Because of the flood related grants to South Dakota counties and municipalities, audit testing for federal compliance has increased dramatically in the last few years. However, in the long-term, the number of entities that require a compliance audit of grants in accordance with Circular A-133 should decrease because of recent changes in required dollar thresholds.
Audits of financial statements
Asset, liability, and equity accounts of local government financial statements, together with revenues and expenditures or expenses, are analyzed to determine materiality and the type of testing that will be necessary to complete the audit. The controls over revenue, expenditure and payroll systems are also analyzed so that appropriate samples may be selected and tested.
The risk and materiality of the transactions of outlying departments such as swimming pools, libraries, highway departments, and extension offices are analyzed and added to the overall audit plan, often on a rotating basis.
An audit only performs testing of financial data sufficient to render an opinion as to the material fairness of the financial statements. Taxpayers on the other hand sometimes believe that each and every transaction is tested. The difference between what the auditors do and the taxpayers think they do is referred to as the â€œexpectation gapâ€.
While working at the audit site, DLA auditors are available to answer questions that officials may have about various topics or concerns. Auditors also provide insight into new issues or developments that will impact the entity in the near future. After the completion of the audit, assistance continues to be provided to entity officials throughout the year as questions or new developments occur because of law changes, new standards being promulgated or entity staff turnover.
An audit report is a public document issued at the completion of an audit. SDCL 4-11-9 requires DLA audit reports to be released within sixty days of fieldwork completion. The Single Audit Act requires that single audit reports must be completed and released within nine months of the fiscal year end being audited.
A typical audit report for an entity not required to have a single audit would consist of the following:
- A Report on Internal Control over Financial Reporting and on Compliance and Other Matters Based on an Audit of Financial Statements Performed in Accordance with Government Auditing Standards - This report informs the user that DLA audited the financial statements; the standards followed in performing the audit; and, and that a report was issued on the financial statements. It goes on to explain that tests of compliance with laws, regulations, contracts and grants were performed and the results of that testing. The consideration of the entityâ€™s internal control over financial reporting is explained and what was discovered as a result of our work. If material weaknesses in internal control existed, it would be identified within this report.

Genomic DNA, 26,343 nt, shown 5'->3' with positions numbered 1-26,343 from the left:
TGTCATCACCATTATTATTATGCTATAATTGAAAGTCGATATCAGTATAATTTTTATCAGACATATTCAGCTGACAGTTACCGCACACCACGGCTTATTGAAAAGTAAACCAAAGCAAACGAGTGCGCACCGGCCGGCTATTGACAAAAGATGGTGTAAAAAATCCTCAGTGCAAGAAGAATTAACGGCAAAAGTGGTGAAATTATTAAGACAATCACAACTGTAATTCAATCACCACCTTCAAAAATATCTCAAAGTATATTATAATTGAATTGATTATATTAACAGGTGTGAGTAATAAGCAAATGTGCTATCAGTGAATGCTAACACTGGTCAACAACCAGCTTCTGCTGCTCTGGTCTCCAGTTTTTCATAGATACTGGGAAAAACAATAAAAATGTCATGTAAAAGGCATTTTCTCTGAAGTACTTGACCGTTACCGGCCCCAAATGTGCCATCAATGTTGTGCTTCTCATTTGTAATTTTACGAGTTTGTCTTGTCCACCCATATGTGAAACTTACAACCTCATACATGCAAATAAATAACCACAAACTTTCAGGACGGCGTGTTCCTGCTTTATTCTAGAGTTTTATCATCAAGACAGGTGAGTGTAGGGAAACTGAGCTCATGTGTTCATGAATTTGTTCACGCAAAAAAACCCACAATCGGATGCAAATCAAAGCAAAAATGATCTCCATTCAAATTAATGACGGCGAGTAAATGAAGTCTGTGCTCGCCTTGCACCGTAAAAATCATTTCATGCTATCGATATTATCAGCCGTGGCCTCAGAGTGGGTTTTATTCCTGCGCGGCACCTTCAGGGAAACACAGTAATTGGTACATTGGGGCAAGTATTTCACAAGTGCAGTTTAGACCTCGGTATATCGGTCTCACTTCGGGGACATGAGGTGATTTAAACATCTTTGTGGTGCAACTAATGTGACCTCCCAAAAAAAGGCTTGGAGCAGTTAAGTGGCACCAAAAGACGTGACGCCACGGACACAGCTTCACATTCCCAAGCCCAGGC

- An Independent Auditors Report on the stateâ€™s basic statements - This report informs the user of the report that the financial statements of an entity have been audited by DLA and that our responsibility was to express an opinion, which is included, as to whether or not the financial statements present fairly in conformity with generally accepted accounting principles the financial position and results of operations and cash flows, as applicable. The standards followed in performing the audit are also identified and what those standards required DLA to do. A brief explanation of what an audit includes is also provided.
- A Schedule of Prior and Current Audit Findings and Questioned Costs - This schedule lists prior audit findings and whether or not the prior recommendations were implemented. Any current audit findings and recommendations for changes are listed along with the entities corrective action plan, if any.
- Basic Financial Statements - All funds and account groups administered by the entity would be included in these financial statements.
- Notes to the Financial Statements - Professional standards require that certain additional information relating to the financial statements be provided as part of the financial statements. These notes include the significant accounting policies implemented by the entity along with additional note disclosure concerning such things as: long term debt; deficit fund balances; expenditures in excess of appropriations; property taxes; inter-governmental receivables; changes in general fixed assets; conduit debt; operating leases; segment information for enterprise funds; deficit fund balances; interfund receivables and payables; retirement plans; deferred compensation plans; significant commitments; joint ventures; entity risk management; litigation; related party transactions; and subsequent events.
An audit report for an entity required to have a single audit would include everything listed above plus the following: